Consider the task of secure multiparty computation (MPC) among n parties with perfect security and guaranteed output delivery, supporting t < n/3 active corruptions. Suppose the arithmetic circuit C to be computed is defined over a finite ring Z/qZ, for an arbitrary q ∈ Z. It is known that this type of MPC over such ring is possible, with communication that scales as O(n|C|), assuming that q scales as Ω(n). However, for constant-size rings Z/qZ where q = O(1), the communication is actually O(n log n|C|) due to the need of the so-called ring extensions. In most natural settings, the number of parties is variable but the “datatypes” used for the computation are fixed (e.g. 64-bit integers). In this regime, no protocol with linear communication exists. In this work we provide an MPC protocol in this setting: perfect security, G.O.D. and t < n/3 active corruptions, that enjoys linear communication O(n|C|), even for constant-size rings Z/qZ. This includes as important particular cases small fields such as F2, and also the ring Z/2k Z. The main difficulty in achieving this result is that widely used techniques such as linear secret-sharing cannot work over constant-size rings, and instead, one must make use of ring extensions that add Ω(log n) over- head, while packing Ω(log n) ring elements in each extension element in order to amortize this cost. We make use reverse multiplication-friendly embeddings (RMFEs) for this packing, and adapt recent techniques in network routing (Goyal et al. CRYPTO’22) to ensure this can be efficiently used for non-SIMD circuits. Unfortunately, doing this naively results in a restriction on the minimum width of the circuit, which leads to an extra additive term in communication of poly(n) · depth(C). One of our biggest technical contributions lies in designing novel techniques to overcome this limitation by packing elements that are distributed across different layers. To the best of our knowledge, all works that have a notion of packing (e.g. RMFE or packed secret-sharing) group gates across the same layer, and not doing so, as in our work, leads to a unique set of challenges and complications.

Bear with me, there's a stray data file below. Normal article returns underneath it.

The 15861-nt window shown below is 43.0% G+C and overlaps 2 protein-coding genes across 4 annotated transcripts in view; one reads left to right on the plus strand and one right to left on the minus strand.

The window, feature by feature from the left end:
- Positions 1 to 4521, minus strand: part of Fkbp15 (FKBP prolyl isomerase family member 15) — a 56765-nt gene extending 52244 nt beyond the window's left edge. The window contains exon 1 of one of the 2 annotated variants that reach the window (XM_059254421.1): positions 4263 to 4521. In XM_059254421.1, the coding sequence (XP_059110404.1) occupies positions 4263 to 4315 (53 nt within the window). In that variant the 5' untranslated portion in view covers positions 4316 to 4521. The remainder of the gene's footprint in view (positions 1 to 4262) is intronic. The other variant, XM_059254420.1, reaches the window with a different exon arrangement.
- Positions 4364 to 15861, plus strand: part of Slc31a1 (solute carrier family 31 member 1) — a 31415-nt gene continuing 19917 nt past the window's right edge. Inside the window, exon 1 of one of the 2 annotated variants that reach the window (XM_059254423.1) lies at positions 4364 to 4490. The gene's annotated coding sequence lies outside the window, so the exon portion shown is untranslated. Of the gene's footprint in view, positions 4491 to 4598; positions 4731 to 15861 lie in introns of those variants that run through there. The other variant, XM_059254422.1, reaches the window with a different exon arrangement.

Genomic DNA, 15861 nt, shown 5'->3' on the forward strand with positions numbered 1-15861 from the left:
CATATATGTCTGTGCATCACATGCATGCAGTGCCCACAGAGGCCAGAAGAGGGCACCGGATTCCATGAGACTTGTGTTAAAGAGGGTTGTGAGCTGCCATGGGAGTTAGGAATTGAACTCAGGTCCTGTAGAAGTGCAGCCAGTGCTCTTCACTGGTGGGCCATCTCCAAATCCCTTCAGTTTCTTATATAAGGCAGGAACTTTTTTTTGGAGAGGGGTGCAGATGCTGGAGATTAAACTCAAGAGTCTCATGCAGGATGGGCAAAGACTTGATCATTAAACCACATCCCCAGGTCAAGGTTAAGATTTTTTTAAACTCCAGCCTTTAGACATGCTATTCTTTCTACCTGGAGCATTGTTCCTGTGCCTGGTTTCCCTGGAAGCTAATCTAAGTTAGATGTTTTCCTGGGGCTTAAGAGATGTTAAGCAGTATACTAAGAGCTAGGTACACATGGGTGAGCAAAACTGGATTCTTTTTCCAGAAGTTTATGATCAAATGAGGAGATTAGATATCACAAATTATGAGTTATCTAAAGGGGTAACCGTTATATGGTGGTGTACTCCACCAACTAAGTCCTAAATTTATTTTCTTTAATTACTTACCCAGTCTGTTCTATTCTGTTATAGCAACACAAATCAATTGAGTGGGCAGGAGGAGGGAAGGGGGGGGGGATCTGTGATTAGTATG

2023

EUROCRYPT

SuperPack: Dishonest Majority MPC with Constant Online Communication
Abstract

In this work we present a novel actively secure dishonest majority MPC protocol, \textsc{SuperPack}, whose efficiency improves as the number of \emph{honest} parties increases. Concretely, let $0<\epsilon<1/2$ and consider an adversary that corrupts $t<n(1-\epsilon)$ out of $n$ parties.
\textsc{SuperPack} requires $6/\epsilon$ field elements of online communication per multiplication gate across all parties, assuming circuit-dependent preprocessing, and $10/\epsilon$ assuming circuit-independent preprocessing.
In contrast, most of previous works such as SPDZ (Damg\aa rd \emph{et al}, ESORICS 2013) and its derivatives perform the same regardless of whether there is only one honest party, or a constant (non-majority) fraction of honest parties.